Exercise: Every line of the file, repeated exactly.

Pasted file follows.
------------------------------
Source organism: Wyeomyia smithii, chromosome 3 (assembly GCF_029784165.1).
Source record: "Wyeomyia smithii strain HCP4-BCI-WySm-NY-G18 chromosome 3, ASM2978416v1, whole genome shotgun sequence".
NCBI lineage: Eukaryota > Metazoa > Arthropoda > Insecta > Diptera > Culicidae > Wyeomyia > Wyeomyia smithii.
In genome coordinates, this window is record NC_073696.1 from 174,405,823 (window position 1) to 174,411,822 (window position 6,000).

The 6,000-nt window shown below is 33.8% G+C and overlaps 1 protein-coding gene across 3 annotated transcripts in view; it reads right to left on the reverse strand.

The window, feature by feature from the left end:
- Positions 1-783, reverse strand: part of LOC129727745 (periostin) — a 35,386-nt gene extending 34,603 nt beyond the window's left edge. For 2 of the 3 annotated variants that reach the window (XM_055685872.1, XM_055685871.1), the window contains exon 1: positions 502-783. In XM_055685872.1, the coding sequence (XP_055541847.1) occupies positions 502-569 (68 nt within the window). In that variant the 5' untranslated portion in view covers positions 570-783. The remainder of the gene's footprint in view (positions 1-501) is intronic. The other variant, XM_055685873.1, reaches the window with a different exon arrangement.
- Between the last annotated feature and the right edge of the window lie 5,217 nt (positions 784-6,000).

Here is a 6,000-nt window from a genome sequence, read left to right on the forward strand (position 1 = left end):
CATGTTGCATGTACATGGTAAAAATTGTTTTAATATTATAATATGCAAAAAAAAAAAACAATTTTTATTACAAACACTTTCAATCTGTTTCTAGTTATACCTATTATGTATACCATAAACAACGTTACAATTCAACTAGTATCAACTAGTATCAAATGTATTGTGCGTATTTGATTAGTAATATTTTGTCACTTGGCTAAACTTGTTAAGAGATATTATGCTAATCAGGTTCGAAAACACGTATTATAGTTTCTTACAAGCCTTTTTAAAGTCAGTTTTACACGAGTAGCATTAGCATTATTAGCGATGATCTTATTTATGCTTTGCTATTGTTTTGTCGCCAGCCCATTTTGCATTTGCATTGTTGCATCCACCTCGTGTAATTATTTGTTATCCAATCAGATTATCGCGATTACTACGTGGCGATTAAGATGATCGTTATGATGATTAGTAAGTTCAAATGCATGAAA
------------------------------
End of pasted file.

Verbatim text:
Source organism: Wyeomyia smithii, chromosome 3 (assembly GCF_029784165.1).
Source record: "Wyeomyia smithii strain HCP4-BCI-WySm-NY-G18 chromosome 3, ASM2978416v1, whole genome shotgun sequence".
NCBI lineage: Eukaryota > Metazoa > Arthropoda > Insecta > Diptera > Culicidae > Wyeomyia > Wyeomyia smithii.
In genome coordinates, this window is record NC_073696.1 from 174,405,823 (window position 1) to 174,411,822 (window position 6,000).

The 6,000-nt window shown below is 33.8% G+C and overlaps 1 protein-coding gene across 3 annotated transcripts in view; it reads right to left on the reverse strand.

The window, feature by feature from the left end:
- Positions 1-783, reverse strand: part of LOC129727745 (periostin) — a 35,386-nt gene extending 34,603 nt beyond the window's left edge. For 2 of the 3 annotated variants that reach the window (XM_055685872.1, XM_055685871.1), the window contains exon 1: positions 502-783. In XM_055685872.1, the coding sequence (XP_055541847.1) occupies positions 502-569 (68 nt within the window). In that variant the 5' untranslated portion in view covers positions 570-783. The remainder of the gene's footprint in view (positions 1-501) is intronic. The other variant, XM_055685873.1, reaches the window with a different exon arrangement.
- Between the last annotated feature and the right edge of the window lie 5,217 nt (positions 784-6,000).

Here is a 6,000-nt window from a genome sequence, read left to right on the forward strand (position 1 = left end):
CATGTTGCATGTACATGGTAAAAATTGTTTTAATATTATAATATGCAAAAAAAAAAAACAATTTTTATTACAAACACTTTCAATCTGTTTCTAGTTATACCTATTATGTATACCATAAACAACGTTACAATTCAACTAGTATCAACTAGTATCAAATGTATTGTGCGTATTTGATTAGTAATATTTTGTCACTTGGCTAAACTTGTTAAGAGATATTATGCTAATCAGGTTCGAAAACACGTATTATAGTTTCTTACAAGCCTTTTTAAAGTCAGTTTTACACGAGTAGCATTAGCATTATTAGCGATGATCTTATTTATGCTTTGCTATTGTTTTGTCGCCAGCCCATTTTGCATTTGCATTGTTGCATCCACCTCGTGTAATTATTTGTTATCCAATCAGATTATCGCGATTACTACGTGGCGATTAAGATGATCGTTATGATGATTAGTAAGTTCAAATGCATGAAA